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Proof by induction:

$$ P( \cup _{i=1}^n A_i)=\sum_{i=1}^n P(A_i) - \sum_{1 \leq i_1 < i_2 \leq n} P(A_{i_1} \cap A _{i2} ) + \sum_{1 \leq i_1 < i_2 <i_3 \leq n} P(A_{i1} \cap A_{i2} \cap A_{i3}) -...+(-1)^{n+1}P(A_1 \cap A_2 \cap ... \cap A_n)$$

I don't really understand the whole i1

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    $\begingroup$ proofwiki.org/wiki/Inclusion-Exclusion_Principle $\endgroup$ – d.k.o. Jul 13 '15 at 9:56
  • $\begingroup$ for two sets it is obvious $P\left( A\cup B \right) =P\left( A \right) +P\left( B \right) -P\left( A\cap B \right) $ $\endgroup$ – haqnatural Jul 13 '15 at 9:57
  • $\begingroup$ What is $P$? My first association was power set, which doesn't fit here. $\endgroup$ – MvG Jul 13 '15 at 9:59
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    $\begingroup$ @MvG I would assume $P$robability. $\endgroup$ – DRF Jul 13 '15 at 10:01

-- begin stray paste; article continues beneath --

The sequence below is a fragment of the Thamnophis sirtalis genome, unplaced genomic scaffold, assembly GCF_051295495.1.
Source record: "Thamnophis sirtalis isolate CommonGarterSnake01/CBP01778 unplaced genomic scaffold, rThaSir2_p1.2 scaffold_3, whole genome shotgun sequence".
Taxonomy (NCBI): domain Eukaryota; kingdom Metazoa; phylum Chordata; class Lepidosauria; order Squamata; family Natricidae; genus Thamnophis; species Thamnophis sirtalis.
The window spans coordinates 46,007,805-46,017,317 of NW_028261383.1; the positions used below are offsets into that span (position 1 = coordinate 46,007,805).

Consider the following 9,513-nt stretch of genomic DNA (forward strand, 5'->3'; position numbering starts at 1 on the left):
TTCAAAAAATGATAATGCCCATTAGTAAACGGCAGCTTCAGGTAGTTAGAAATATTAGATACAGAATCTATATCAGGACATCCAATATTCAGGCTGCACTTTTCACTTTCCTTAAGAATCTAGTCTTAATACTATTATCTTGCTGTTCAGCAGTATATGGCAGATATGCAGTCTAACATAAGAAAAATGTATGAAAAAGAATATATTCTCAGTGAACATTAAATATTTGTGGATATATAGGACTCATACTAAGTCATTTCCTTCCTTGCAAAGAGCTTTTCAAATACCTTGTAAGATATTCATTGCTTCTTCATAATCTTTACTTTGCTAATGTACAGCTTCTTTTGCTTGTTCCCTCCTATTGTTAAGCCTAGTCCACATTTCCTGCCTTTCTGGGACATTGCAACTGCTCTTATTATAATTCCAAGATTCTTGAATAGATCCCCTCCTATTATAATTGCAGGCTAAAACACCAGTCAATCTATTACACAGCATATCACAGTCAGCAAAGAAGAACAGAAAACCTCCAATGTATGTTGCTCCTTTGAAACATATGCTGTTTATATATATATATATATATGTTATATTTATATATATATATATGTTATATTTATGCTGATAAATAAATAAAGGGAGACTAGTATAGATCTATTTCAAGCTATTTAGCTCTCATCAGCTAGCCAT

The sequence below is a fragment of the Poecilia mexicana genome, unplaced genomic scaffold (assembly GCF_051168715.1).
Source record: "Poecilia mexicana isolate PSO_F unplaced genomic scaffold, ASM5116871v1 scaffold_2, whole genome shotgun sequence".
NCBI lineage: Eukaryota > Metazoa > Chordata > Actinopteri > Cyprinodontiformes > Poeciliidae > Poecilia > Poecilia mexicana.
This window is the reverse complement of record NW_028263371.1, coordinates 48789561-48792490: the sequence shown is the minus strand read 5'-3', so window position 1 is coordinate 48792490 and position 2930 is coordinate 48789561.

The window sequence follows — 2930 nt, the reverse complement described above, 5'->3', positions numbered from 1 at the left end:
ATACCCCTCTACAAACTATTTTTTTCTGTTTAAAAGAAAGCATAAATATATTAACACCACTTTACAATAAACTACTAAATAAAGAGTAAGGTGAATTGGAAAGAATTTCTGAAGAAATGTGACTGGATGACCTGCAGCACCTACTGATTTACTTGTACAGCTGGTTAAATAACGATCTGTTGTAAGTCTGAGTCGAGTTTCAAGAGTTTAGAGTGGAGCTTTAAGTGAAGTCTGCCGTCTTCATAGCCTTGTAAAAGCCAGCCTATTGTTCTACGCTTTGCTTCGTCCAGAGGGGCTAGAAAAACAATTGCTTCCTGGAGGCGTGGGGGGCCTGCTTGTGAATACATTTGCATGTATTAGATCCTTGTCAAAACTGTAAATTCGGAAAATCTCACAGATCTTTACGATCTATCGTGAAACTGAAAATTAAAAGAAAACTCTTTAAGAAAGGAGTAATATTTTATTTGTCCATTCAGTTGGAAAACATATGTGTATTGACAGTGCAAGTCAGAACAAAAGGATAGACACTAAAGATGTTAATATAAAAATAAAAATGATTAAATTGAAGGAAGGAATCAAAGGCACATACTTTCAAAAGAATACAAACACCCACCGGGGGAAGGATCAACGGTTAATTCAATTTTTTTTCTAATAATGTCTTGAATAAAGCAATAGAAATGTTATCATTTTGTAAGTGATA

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For three sets (events), it is intuitively clear why the formula works: If we take the measure (probability) of the union then we count the pairwise intersections twice. So we subtract the measure (probability) of the intersections. But then we subtracted the measure (probability) of the triple intersection. So we have to add it.

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If there are more sets (events) then you can argue the similar way. We added the measure of the pairwise intersections twice. So subtract them. But then we subtracted the measure (probability) of the triple intersections. So let's add them. But now we added the measure of the four-tuples of intersections. So subtract them...

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